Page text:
More than 2000 academics from 65 different countries attended the conference and there were 525 panels on law and society issues. Until now, we have been trying to convince the Kemalists that pluralism is a fact, even in an area as strict as law, and that uniformity is a myth. Thus, the state’s social engineering attempts to culturally transform society from the top will always create problems. My paper focuses on this pluralistic socio-legal reality, based on concrete evidence, state statistics and case law. It seems that from now on we will need to utilize these factors in dialogue with our “reborn Islamists.” I am not sure if the Justice and Development Party (AKP) is really reverting back to Islamism, or if it has been resorting to religiously-based debates as a political maneuver, but some responses that I have received to my question of whether the AKP is reverting to Islamism show that there are many AKP supporters who would like to see Islamist policies implemented.
As I wrote here last week, Islamism is a modern political ideology. It is not equal to Islam, it is only one of the interpretations. I am a practicing Muslim and would like to have freedom to practice my religion in the public arena, as long as I do not harm anyone. Yet I am not an Islamist. I do not think that Islam is an ideology. I do not think that Quran and Sunnah offer a detailed blueprint for a political system. For me, Islam is overwhelmingly about spirituality, self-discipline, worshipping, ethics, morality, justice and public order. Islam only offers general guidelines with regard to public issues. Thus, any political project devised by Muslims is only one of the possible interpretations of these general guidelines. As Muslims have a right not to accept all ijtihads, similarly they do not have to agree with Islamist interpretations. Rejecting these does not make anyone a bad Muslim or an Orientalist.
In the Turkish context, my view of any Islamist project is this: The state needs to be a neutral observer and be equidistant to the religions of all its citizens. This does not mean that it should not help religious people, meet their demands and solve their problems. But note that I said “religious people,” not practicing Muslims. If when it comes to the constitution we say that every citizen is equal regardless of their faith, color, etc., we cannot allow the state to only support Islam, or its single interpretation. If the state spends people’s money on the construction of a mosque, it needs to declare that it is ready to build religious buildings for others, if there is a demand.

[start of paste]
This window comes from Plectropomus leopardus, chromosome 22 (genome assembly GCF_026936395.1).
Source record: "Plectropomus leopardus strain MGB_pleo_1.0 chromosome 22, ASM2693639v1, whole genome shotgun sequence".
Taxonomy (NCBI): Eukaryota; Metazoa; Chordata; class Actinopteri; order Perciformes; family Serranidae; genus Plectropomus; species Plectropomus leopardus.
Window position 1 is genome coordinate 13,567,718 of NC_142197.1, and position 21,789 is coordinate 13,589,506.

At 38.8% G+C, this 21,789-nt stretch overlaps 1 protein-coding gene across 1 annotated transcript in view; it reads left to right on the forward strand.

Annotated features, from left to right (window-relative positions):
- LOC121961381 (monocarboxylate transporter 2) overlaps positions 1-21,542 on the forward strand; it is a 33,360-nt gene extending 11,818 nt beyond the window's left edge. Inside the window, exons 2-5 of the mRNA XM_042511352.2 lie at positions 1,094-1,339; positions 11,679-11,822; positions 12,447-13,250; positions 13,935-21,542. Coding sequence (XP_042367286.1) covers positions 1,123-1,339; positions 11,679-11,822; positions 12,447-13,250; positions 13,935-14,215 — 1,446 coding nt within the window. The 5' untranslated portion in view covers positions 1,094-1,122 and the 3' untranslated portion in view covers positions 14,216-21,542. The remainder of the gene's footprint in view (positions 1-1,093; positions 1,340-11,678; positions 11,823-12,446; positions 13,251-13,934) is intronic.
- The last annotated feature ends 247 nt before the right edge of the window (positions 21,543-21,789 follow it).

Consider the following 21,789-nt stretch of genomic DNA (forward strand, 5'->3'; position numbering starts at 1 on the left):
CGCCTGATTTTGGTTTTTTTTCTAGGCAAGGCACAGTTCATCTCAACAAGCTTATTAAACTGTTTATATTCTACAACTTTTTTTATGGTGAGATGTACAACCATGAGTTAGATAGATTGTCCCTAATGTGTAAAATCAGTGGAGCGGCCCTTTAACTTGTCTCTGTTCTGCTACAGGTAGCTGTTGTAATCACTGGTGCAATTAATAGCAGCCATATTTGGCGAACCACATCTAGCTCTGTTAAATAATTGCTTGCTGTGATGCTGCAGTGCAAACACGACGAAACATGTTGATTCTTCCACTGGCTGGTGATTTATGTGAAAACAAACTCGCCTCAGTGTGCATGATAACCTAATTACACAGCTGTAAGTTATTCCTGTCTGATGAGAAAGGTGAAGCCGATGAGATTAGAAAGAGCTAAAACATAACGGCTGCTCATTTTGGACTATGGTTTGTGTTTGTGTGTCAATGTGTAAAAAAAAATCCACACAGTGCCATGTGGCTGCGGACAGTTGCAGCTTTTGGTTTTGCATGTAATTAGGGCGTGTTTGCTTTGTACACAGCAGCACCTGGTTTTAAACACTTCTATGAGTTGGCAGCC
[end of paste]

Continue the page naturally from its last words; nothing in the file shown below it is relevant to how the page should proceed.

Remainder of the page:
Maybe several centuries ago this was not possible and state support was seen as essential, but Islamic jurisprudence on these issues is flexible as it is based on ijtihad, and new ijtihads could be implemented in tune with the spirit of the times. Fethullah Gülen is a phenomenal example of these new ijtihads as he has repeatedly declared that Islam does not need state support to survive, and that civil society in a democratic nation is enough to ensure its survival. This does not make Gülen a worse Muslim, as opposed to what many Islamists have been implying. On the contrary, I find this approach more Islamic. Without the state’s unjust support for Muslims alone, Muslim individuals would need to take the issue into their own hands and would need to intellectually and mentally struggle, to make an effort, to make sacrifices to serve Islam, without passively waiting for the state to take care of it. If life is a test, this is part of the test.
A Jacobinist, state-centric approach cannot be said to be the only Islamic interpretation. If we look at the history of Islamic schools it is crystal clear that they did not expect the state to do their job. Quite the contrary, they stayed away from religion. Unfortunately, in this age there are people who do not want to sacrifice their time and money for the Islamic cause, but rather expect the state to spend taxpayers’ money. Is this just or Islamic? I am not sure. Especially in a pluralistic society like Turkey, where almost half of the population is not practicing Muslim, it is better to leave religious spending to the communities, which is much more in tune with Islam’s spirit.
Last but not least, when we talk about the state there is always a possibility of enforcement, using coercion, or at least making people nervous. If the state becomes the champion of Islam, this will make many non-Muslims nervous, and also non-practicing Muslims and so on. Is it not better to have the state focus on justice, equality, human rights, raising ethical standards and so on, so religions and ideas can flourish and compete freely without foul play?
We have opposed Kemalists who argued that Turkish society is monolithic and homogeneous and told them that society is pluralistic in many respects. If Turkish society is pluralistic, then it is better to have a neutral state.